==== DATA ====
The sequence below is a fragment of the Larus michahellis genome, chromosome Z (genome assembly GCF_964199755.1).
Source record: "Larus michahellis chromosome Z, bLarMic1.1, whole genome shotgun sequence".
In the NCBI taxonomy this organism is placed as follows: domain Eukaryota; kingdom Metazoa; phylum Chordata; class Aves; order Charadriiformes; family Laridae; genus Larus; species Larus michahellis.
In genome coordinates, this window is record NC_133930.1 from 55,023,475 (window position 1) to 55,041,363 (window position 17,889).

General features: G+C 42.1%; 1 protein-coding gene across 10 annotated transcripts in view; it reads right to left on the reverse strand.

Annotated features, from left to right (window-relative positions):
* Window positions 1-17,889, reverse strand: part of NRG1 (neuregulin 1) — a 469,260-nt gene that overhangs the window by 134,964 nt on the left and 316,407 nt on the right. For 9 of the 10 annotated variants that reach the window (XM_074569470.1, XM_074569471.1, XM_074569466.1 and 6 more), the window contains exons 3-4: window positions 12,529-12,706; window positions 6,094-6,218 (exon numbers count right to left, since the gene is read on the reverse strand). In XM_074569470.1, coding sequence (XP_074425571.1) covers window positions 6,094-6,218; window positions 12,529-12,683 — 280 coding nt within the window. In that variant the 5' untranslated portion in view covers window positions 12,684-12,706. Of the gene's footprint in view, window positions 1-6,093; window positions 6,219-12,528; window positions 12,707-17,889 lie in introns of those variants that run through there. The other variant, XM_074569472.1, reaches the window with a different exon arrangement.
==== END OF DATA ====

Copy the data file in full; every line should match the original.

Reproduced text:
The sequence below is a fragment of the Larus michahellis genome, chromosome Z (genome assembly GCF_964199755.1).
Source record: "Larus michahellis chromosome Z, bLarMic1.1, whole genome shotgun sequence".
In the NCBI taxonomy this organism is placed as follows: domain Eukaryota; kingdom Metazoa; phylum Chordata; class Aves; order Charadriiformes; family Laridae; genus Larus; species Larus michahellis.
In genome coordinates, this window is record NC_133930.1 from 55,023,475 (window position 1) to 55,041,363 (window position 17,889).

General features: G+C 42.1%; 1 protein-coding gene across 10 annotated transcripts in view; it reads right to left on the reverse strand.

Annotated features, from left to right (window-relative positions):
* Window positions 1-17,889, reverse strand: part of NRG1 (neuregulin 1) — a 469,260-nt gene that overhangs the window by 134,964 nt on the left and 316,407 nt on the right. For 9 of the 10 annotated variants that reach the window (XM_074569470.1, XM_074569471.1, XM_074569466.1 and 6 more), the window contains exons 3-4: window positions 12,529-12,706; window positions 6,094-6,218 (exon numbers count right to left, since the gene is read on the reverse strand). In XM_074569470.1, coding sequence (XP_074425571.1) covers window positions 6,094-6,218; window positions 12,529-12,683 — 280 coding nt within the window. In that variant the 5' untranslated portion in view covers window positions 12,684-12,706. Of the gene's footprint in view, window positions 1-6,093; window positions 6,219-12,528; window positions 12,707-17,889 lie in introns of those variants that run through there. The other variant, XM_074569472.1, reaches the window with a different exon arrangement.